“It’s just a Band-Aid,” Silas said, still uneasy. Peri wasn’t happy, either. “You have to be really careful until you get a few days of base memories. I don’t want you to risk drafting.”
“So why am I seeing Jack?” she demanded as the hallucination began arranging her underwear again. “And how can he answer me? Talk back and everything?” Silas had saved her, but she felt fragile, as if a sneeze might destroy everything.
Silas’s brow eased. “Think of him like a mental cop on the corner. I needed the flexibility and awareness your intuition would give, and it manifests as a hallucination because disembodied voices in your head can lead to, ah, more problems.”
“I’ll bet.” It made sense, but she still felt like his personal science project. “Why Jack?” she asked. Just saying his name felt slimy, her cooling hatred toward him tempered with hints of past tasks, of danger shared, of good times—before it fell apart.
“You’d rather it be your mom?” Silas said, and her eyes widened as the horror of that slid through her. “They’re the only two people you listen to.”
“Jack is fine,” she said. “But I don’t trust either one of them.”
Silas stood, and Karley edged toward the door. “I said listen to, not trust.” Silas’s eyes crinkled at the corners. “I know this is hard,” he said, his voice low. “But if I destroyed both timelines, we’d have no way to clear your name or bring Opti down.”
Tired, Peri put her forehead on her drawn-up knees. It was hard to be angry with him, even if it was unconscionable for an anchor to leave twin timelines in a drafter. He was right; she was alive. “How long until you can fragment one of them?” she asked, her words muffled.
“It depends on how long it takes to, ah, find that original list.”
She lifted her head, a faint sense of purpose growing. “It has to be in my apartment. We can do it tonight.” Peri wanted this done, and done fast. Silas’s patch job was just that.
Karley was on her way out, but she hesitated on the threshold, shaking her head at Silas’s inquiring glance. No? Did she just tell him no?
“Not yet,” Silas said, and Jack, forgotten in the corner, laughed quietly as Peri’s eyes narrowed. “You need to build some memories before you can risk your mental state. I don’t know what will happen if you draft. You can stay here with Howard and Taf.”
“You are all leaving.” Karley pointed at the unseen front door. “Right now.”
Peri began to get out of bed, hesitating when the sheets rubbed her bare skin. “You need your list. I need my talismans. They can give me the cushion I need. Keep me from a MEP.” Her heart pounded as she said what they were all thinking, none of them saying.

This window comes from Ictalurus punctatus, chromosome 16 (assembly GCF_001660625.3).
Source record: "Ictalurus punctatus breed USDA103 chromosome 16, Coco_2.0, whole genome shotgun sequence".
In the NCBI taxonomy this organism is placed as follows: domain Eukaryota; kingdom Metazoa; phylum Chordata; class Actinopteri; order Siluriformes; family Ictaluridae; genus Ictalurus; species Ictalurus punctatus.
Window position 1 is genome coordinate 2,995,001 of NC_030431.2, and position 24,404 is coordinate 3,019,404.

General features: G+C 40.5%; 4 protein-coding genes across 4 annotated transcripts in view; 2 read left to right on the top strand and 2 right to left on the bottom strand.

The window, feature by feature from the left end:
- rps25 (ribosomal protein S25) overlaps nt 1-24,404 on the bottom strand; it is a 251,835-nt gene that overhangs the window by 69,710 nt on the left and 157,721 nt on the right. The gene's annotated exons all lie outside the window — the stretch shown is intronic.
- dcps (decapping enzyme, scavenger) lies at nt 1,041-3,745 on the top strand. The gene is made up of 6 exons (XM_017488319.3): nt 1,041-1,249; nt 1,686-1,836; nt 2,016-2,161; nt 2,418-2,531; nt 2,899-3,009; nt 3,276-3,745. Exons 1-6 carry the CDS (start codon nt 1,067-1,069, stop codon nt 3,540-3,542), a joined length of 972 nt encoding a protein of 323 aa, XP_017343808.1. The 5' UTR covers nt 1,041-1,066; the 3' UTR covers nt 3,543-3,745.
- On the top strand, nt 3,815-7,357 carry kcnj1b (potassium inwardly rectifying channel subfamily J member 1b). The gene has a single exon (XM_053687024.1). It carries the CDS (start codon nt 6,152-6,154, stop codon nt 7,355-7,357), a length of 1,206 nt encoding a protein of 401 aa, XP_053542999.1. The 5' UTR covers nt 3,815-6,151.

“It’s not worth the risk, especially if all we have to do is wait a few weeks.” Silas pushed Karley out the door, the woman protesting hotly.
“I’m not waiting a few weeks!” Peri exclaimed. “Besides, it’s a little late to be flying the flag of not wanting to stress my mental state.”
“Opti is camped out at your apartment. We wait.” Silas had a hand on Karley’s arm, forestalling her complaints. “We’ll get you some new IDs to keep you off Opti’s radar. You need at least three months of solid memories before you can risk another draft. You’re going over the bridge this afternoon.”
I’m not going to hide out in Canada, either. “What do Taf and Howard think about this?”
“I’m sure they’ll agree,” he said calmly.
“Last time I checked, that was doctor-speak for you’ve not told them yet,” Peri said, and Karley chuckled and went downstairs.
Sighing, Silas came back in. “I don’t want to risk it,” he said, his concern obvious. “Add an unexpected jump to what you’re running with, and you might go into MEP. We have time.”
She frowned, thinking he was being overly cautious. The answers were right there, and she wasn’t waiting three months to ransack her own apartment.
“Silas!” Karley shouted from downstairs. “Let her get dressed! I have to go to work!”
An old irritation pinched his brow. “Coming!” he shouted out the door, then softer, to her, “Your clothes have been washed and are on the chair.”
“Thank you.” Waking up naked was a small price to pay for clean clothes.
“I’ll see you downstairs, then.” Silas shut the door behind him with a soft click. From the hall came a muffled “Karley, did you throw out all my clothes?”
Peri listened to the garbled response, and when Silas’s steps were gone, she turned to Jack. “Where did you stash that list?” she asked hesitantly, thinking it was stupid talking to a hallucination who knew nothing more than she did. But there was no way she was going to hide for three months. Not when she had an apartment with five years of talismans just a drive away.
“You don’t know, sweetheart,” Jack said. “If you did, I’d tell you. But it has to be in the apartment. Get me in there, and I can probably find it.”
That didn’t make her feel as good as she thought it would, and she slid out from between the sheets, grimacing when Jack made a wolf whistle. It was just a hallucination, but thanks to a thousand forgotten memories, it was going to act just like Jack would, and damn her if she didn’t start to understand why she’d blinded herself for three years. He was perfect.